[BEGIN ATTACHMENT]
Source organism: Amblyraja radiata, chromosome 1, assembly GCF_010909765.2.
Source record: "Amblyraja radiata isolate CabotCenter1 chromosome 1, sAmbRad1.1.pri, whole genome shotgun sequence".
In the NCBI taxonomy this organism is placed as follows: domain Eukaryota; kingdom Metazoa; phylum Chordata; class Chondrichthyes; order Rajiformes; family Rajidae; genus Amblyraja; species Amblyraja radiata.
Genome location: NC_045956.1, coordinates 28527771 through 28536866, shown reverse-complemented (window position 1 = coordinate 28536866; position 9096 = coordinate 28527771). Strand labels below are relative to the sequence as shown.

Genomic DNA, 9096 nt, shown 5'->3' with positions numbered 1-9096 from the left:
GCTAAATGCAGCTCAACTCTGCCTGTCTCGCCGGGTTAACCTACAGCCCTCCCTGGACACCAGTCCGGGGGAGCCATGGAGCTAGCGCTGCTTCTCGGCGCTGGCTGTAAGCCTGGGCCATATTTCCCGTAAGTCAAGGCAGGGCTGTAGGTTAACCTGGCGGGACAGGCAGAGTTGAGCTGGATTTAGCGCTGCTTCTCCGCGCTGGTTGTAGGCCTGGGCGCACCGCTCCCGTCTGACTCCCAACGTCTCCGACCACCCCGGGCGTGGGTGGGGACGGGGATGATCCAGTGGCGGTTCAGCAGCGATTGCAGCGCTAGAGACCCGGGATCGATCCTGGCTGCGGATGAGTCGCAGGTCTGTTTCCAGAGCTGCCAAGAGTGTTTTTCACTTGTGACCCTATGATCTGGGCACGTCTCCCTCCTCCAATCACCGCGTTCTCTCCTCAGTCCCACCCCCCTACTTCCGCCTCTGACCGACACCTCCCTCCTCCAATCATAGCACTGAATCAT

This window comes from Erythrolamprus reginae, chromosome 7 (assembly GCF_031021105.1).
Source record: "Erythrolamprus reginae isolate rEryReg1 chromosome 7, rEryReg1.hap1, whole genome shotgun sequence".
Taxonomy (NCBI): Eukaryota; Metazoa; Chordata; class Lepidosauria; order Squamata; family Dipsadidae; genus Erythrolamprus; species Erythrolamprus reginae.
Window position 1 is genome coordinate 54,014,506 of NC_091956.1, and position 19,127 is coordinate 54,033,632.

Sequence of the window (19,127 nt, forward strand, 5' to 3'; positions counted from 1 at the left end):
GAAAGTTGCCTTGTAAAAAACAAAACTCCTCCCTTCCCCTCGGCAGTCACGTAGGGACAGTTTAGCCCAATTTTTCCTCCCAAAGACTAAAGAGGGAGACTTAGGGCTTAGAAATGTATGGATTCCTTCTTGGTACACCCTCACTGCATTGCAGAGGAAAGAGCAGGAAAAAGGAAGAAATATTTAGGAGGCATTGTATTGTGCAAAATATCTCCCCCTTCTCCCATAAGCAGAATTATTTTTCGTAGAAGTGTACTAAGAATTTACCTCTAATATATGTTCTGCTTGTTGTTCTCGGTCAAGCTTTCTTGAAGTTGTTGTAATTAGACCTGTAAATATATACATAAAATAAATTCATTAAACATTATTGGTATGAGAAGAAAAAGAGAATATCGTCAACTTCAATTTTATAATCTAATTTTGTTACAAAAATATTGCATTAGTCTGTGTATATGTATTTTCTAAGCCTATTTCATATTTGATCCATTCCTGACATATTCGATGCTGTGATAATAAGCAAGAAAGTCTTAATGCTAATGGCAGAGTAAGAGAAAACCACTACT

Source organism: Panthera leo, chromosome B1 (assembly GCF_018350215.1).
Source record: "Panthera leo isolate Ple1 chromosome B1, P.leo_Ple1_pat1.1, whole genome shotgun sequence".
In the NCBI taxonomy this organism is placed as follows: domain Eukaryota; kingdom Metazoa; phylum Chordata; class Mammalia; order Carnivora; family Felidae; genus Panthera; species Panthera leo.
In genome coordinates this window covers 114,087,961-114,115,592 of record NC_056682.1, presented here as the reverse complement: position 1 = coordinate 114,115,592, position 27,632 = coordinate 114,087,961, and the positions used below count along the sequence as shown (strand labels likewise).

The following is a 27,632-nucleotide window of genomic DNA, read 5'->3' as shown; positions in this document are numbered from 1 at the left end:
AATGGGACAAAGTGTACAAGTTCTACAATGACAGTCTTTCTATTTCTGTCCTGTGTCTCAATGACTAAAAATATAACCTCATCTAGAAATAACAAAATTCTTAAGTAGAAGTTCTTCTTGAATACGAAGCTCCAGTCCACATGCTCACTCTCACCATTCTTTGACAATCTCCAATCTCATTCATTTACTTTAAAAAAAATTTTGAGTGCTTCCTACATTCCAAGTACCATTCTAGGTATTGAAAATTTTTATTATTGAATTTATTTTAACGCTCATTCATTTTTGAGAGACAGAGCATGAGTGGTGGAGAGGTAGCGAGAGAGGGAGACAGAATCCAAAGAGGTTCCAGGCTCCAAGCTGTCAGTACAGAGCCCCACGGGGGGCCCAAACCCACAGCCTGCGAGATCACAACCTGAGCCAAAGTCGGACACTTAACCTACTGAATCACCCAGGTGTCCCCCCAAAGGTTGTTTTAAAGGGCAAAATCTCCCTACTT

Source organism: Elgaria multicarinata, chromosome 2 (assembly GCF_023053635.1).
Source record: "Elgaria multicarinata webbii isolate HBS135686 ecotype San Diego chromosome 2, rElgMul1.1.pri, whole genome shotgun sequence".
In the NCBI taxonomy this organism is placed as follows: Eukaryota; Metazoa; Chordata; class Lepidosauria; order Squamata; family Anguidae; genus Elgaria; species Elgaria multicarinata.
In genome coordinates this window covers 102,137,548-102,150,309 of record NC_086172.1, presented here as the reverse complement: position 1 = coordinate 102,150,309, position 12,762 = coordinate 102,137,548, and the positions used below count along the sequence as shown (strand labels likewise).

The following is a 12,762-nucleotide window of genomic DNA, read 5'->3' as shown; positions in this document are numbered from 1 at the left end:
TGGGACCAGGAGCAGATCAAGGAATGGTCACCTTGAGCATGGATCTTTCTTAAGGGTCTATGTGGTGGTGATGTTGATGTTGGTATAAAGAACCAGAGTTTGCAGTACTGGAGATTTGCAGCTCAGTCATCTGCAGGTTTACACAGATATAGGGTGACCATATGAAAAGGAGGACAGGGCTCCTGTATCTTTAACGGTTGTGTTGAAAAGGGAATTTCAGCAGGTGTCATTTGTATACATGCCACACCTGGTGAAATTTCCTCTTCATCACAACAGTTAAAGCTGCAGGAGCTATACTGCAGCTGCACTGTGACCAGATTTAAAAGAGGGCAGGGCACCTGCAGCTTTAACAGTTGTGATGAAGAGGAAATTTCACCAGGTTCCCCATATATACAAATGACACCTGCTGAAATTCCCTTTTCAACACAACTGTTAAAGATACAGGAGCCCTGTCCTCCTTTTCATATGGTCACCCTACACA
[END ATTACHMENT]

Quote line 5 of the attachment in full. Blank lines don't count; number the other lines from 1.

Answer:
Genomic DNA, 9096 nt, shown 5'->3' with positions numbered 1-9096 from the left: